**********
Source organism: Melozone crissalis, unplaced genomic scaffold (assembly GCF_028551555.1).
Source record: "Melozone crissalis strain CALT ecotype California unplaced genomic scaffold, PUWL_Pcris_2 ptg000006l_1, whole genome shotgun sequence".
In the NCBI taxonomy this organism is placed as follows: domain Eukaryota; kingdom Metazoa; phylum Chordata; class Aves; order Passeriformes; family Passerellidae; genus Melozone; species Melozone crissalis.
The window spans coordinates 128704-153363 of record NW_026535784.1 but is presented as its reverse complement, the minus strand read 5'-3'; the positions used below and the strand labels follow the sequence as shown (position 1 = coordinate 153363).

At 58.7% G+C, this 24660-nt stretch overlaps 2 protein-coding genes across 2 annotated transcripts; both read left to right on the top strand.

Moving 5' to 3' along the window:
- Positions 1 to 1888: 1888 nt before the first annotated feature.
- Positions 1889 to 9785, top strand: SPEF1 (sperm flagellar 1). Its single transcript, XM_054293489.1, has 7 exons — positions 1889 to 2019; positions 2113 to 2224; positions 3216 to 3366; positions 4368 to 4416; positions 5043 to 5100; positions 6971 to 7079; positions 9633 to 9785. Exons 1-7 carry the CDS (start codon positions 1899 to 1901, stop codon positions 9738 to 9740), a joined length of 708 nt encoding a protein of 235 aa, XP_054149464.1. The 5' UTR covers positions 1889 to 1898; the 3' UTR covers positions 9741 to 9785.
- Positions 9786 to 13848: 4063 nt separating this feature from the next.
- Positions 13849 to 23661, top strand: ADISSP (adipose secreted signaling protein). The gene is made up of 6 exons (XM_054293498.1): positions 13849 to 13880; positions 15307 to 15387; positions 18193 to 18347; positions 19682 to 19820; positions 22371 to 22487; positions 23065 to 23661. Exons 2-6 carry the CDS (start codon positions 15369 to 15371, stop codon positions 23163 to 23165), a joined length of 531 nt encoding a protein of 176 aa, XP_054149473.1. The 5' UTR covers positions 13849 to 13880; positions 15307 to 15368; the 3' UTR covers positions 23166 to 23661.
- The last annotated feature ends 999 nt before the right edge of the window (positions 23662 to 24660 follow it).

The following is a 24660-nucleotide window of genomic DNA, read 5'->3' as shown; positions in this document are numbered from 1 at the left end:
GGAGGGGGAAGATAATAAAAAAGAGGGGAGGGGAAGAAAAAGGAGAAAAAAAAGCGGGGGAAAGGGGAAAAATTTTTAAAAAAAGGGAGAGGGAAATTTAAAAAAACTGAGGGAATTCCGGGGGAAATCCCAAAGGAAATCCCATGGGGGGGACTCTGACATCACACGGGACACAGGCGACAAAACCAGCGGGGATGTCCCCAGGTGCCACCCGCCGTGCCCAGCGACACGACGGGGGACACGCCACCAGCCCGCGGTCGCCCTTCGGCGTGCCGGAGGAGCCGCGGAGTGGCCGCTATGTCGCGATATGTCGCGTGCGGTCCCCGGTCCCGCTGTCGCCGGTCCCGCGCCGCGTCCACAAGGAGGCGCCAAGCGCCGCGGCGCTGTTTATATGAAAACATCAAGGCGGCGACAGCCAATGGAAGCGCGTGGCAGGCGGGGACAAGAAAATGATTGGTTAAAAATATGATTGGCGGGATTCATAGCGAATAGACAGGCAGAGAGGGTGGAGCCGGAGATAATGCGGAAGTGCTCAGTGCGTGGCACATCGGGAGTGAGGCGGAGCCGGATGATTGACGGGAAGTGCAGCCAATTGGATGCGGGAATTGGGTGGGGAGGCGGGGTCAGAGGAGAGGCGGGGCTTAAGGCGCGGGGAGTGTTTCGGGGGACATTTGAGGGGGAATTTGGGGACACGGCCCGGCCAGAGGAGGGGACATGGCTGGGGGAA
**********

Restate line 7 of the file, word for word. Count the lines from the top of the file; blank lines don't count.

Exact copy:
- Positions 1 to 1888: 1888 nt before the first annotated feature.